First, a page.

People need to open their eyes and see what is happening here. This isn’t just about unions. It is in keeping with Republican efforts to suppress voting, whether it is ID laws, voting apparatus controlled by companies that bankroll Republican campaign coffers, or concocting new “qualifications” for who can or can’t vote. They are using their power to suppress anyone and anything they view as a “threat.” This is not how a democracy is supposed to work. Along with Citizens United, the Republican aim is to create an oligarchy of corporatists, which right-wing politicians serving as their enablers.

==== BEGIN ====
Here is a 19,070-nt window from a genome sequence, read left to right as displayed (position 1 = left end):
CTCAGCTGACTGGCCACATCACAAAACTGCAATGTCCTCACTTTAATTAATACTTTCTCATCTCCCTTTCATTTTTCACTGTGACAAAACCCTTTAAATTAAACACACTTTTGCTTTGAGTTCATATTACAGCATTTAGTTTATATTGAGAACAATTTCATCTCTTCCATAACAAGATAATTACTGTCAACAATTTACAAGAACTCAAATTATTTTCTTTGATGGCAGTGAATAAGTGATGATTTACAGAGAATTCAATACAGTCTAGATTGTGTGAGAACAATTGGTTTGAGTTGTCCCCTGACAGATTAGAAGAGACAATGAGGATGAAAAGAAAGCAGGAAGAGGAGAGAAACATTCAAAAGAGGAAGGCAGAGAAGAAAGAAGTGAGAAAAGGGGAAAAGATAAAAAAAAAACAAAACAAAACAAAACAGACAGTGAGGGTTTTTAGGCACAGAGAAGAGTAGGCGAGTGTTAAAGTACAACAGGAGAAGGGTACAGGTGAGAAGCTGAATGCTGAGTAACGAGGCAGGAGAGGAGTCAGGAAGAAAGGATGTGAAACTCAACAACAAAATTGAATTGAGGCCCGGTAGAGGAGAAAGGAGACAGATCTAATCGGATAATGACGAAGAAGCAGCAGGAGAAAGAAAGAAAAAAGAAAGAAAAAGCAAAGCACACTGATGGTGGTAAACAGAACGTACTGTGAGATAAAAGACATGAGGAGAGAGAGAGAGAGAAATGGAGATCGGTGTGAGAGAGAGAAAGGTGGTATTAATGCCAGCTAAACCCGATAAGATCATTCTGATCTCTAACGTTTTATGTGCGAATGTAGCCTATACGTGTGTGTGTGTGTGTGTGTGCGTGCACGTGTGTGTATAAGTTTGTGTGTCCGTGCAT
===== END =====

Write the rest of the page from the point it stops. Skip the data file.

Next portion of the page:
Meanwhile, Republican Gov. Pat McCrory of North Carolina—whose state has the fifth highest unemployment rate at 9.2—decided to do something about his lackluster record and recently signed a law that cuts eligibility for unemployment compensation to 20 weeks, when the national  average number weeks a person is unemployed is 35. The law also cuts the maximum benefit from $535 to $350. It isn’t like the state was being “hurt”; the federal government would foot the bill. Republicans claim that the new law will “force” people to find jobs. Of course, those jobs might not exist at the moment, but if these people simply “drop out,” get a low-paying temp job, move in the parents, or join the homeless roles, then Voila!—problem “solved.” Just make ‘em disappear.  Or feed them The Constitution. McCrory is justifying the law by claiming that it allows the state to pay back federal funds it owes three years ahead of time. It's cheap political capital to make himself look “good” to voters who don’t give a damn about anyone but themselves. That pretty much sums-up what the right has always been about.